The President was accompanied by Interior CS Fred Matiang’i to the National Security Industries in Ruiru, Kiambu County to commission the Small Arms Factory.
The project, which is had been initially valued at Ksh15 billion, is aimed at enhancing the country’s self reliance through local production of security equipment.
Upon arrival, the head of state was shown some of the equipment that would be manufactured at the institution. The company will manufacture small arms for five years before scaling up to light arms.
So far, Ksh4 billion has been spent on the facility which is expected to churn out over 1,000 guns a month translating to 12,000 a year.
The historical project is also expected to provide 100 direct employment and 1,100 indirect employment in form of supply of raw materials among other benefits.
The 12,000 Kenyan-made guns will reduce the country’s dependence on imported machinery by up to 60 per cent.
A representative close to the project noted that the company’s setup would shield the country from stiff competition experience by countries in trying to secure internationally manufactured weapons.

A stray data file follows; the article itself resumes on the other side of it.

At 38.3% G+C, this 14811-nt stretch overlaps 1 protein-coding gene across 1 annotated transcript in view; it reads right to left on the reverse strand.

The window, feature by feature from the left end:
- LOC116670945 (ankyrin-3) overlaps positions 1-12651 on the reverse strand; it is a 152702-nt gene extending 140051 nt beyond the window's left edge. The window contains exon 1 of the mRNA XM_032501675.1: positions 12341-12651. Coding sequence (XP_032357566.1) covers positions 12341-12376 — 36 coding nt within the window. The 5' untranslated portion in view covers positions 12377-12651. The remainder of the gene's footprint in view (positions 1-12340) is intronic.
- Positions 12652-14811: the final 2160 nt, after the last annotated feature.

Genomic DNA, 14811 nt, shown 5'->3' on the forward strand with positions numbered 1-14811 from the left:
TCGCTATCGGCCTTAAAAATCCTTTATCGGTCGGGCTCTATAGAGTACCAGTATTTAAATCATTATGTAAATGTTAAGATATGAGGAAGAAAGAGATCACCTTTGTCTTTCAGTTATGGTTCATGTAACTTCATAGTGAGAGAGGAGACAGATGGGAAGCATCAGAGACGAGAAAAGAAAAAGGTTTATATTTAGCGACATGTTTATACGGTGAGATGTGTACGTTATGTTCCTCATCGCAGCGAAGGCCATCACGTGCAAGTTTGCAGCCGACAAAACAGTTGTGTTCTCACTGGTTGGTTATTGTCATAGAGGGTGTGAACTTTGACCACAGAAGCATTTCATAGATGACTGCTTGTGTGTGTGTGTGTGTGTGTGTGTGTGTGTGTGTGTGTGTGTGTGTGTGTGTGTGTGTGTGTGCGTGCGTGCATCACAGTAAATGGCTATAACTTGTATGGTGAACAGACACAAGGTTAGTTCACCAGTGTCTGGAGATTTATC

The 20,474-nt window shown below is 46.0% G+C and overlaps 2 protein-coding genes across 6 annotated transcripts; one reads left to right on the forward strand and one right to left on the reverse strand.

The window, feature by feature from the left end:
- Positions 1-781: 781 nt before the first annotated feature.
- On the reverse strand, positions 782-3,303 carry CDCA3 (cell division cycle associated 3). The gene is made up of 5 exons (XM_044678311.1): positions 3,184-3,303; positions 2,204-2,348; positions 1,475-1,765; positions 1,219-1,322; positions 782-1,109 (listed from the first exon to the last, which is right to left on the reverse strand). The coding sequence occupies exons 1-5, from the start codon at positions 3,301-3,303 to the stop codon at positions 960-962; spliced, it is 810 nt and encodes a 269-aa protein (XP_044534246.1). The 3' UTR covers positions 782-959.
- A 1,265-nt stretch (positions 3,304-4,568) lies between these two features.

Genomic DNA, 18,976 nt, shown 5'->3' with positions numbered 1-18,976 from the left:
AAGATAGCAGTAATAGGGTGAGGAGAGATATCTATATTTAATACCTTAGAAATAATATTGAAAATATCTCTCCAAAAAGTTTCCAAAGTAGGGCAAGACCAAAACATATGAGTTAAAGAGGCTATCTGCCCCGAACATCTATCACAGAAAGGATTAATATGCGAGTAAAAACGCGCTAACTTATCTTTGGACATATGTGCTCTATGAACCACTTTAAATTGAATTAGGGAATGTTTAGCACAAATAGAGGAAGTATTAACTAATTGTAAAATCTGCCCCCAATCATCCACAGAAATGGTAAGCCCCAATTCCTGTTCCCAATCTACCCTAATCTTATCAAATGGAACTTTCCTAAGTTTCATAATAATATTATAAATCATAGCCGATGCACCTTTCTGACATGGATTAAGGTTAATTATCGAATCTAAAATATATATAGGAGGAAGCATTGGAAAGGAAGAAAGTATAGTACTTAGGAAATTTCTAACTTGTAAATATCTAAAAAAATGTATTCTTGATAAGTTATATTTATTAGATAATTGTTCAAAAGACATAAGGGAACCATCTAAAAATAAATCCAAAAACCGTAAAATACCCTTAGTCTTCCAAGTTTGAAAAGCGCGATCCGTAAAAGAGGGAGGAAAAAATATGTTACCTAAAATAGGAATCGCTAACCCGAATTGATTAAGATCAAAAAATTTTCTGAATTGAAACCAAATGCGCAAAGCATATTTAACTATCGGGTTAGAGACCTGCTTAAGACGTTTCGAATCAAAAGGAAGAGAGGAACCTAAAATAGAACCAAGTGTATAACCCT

The project is also expected to save Kenyan taxpayers from the exorbitant importation of guns in the long run.
According to the Stockholm International Peace Research Institute (SIPRI) 2019 Arms transfer database report (the latest available data), Kenya spent Ksh3.2 billion in its military activities.
Most of the funds were used in upgrading the country’s airpower.
Compared to other Eastern Africa countries, Kenya allocated the second most amount in its military sector after Ethiopia which spent Ksh7.1 billion.
In 2019, Kenya received three C-27J Spartan Transport aircraft from Italy that had been ordered in 2017 as well as two of the AW139 Helicopter ordered in 2018.
The country also received M28 Skytruck planes from the United States which were part of a military aid package.